Different Levels of NGO Engagement and Reactions of the Government: Assessing the Sri Lankan Experience

Indi Ruwangi Akurugoda, Patrick Barrett, Alan Simpson


Sri Lankan governments have a history of contradictory forms of engagement with NGOs and foreign donors, on the one hand embracing opportunities to work with and coordinate NGO donations for development, and on the other discouraging and rejecting more localised NGO activities. Successive governments have welcomed NGO and foreign donor funds for large scale construction projects. At the same time, with the support of Sinhala nationalist groups, governments have also portrayed NGOs and foreign donors as imperial agents. This criticism has been used against NGOs involved in the promotion and protection of human rights, especially in the war affected areas. This inconsistent behaviour of governments towards NGOs and foreign donors reflects opportunistic politics. Some NGOs and foreign donor agencies have successfully managed to navigate these contradictory government positions. Based on research in the southern and eastern provinces in Sri Lanka, this paper analyses effective NGO engagement at the local level during the post-tsunami and post-war situations. It focuses on those NGOs that have maintained government backing while also positively supporting local governance, community development and human rights.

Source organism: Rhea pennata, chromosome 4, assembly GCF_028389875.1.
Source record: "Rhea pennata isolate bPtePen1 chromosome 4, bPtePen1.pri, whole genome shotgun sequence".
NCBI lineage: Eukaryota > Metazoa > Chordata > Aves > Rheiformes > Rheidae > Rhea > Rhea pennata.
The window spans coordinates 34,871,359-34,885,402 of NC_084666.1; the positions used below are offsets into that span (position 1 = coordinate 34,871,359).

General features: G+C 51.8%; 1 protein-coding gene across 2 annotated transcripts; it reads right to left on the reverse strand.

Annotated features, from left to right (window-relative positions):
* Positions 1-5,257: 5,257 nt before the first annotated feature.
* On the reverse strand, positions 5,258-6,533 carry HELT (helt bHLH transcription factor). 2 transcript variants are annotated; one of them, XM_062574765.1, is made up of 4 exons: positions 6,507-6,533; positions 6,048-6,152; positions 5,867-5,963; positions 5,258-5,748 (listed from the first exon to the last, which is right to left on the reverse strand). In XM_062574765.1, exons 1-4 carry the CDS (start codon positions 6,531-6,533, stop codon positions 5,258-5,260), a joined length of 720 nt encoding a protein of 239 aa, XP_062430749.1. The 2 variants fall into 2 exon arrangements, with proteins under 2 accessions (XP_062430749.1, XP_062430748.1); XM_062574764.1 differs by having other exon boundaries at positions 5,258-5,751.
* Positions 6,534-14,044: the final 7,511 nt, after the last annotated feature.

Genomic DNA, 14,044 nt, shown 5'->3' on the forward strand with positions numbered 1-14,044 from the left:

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DOI: https://doi.org/10.5296/jad.v3i2.11143


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